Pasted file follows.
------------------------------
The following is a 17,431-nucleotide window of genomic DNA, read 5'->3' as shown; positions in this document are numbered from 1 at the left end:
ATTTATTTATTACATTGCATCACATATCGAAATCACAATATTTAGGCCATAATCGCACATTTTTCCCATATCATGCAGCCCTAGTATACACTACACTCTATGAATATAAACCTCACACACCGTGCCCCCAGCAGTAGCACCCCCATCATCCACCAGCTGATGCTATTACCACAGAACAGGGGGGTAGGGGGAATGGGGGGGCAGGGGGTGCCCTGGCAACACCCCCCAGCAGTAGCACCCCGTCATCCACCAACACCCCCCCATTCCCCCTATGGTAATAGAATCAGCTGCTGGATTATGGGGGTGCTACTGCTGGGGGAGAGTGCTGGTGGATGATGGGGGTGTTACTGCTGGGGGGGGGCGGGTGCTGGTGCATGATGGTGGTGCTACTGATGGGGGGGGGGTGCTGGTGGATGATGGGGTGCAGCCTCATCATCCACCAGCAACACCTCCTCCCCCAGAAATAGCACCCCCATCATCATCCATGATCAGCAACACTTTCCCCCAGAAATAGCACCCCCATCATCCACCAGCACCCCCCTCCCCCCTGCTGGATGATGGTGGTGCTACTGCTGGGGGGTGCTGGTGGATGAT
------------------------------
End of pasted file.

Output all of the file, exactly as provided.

The following is a 17,431-nucleotide window of genomic DNA, read 5'->3' as shown; positions in this document are numbered from 1 at the left end:
ATTTATTTATTACATTGCATCACATATCGAAATCACAATATTTAGGCCATAATCGCACATTTTTCCCATATCATGCAGCCCTAGTATACACTACACTCTATGAATATAAACCTCACACACCGTGCCCCCAGCAGTAGCACCCCCATCATCCACCAGCTGATGCTATTACCACAGAACAGGGGGGTAGGGGGAATGGGGGGGCAGGGGGTGCCCTGGCAACACCCCCCAGCAGTAGCACCCCGTCATCCACCAACACCCCCCCATTCCCCCTATGGTAATAGAATCAGCTGCTGGATTATGGGGGTGCTACTGCTGGGGGAGAGTGCTGGTGGATGATGGGGGTGTTACTGCTGGGGGGGGGCGGGTGCTGGTGCATGATGGTGGTGCTACTGATGGGGGGGGGGTGCTGGTGGATGATGGGGTGCAGCCTCATCATCCACCAGCAACACCTCCTCCCCCAGAAATAGCACCCCCATCATCATCCATGATCAGCAACACTTTCCCCCAGAAATAGCACCCCCATCATCCACCAGCACCCCCCTCCCCCCTGCTGGATGATGGTGGTGCTACTGCTGGGGGGTGCTGGTGGATGAT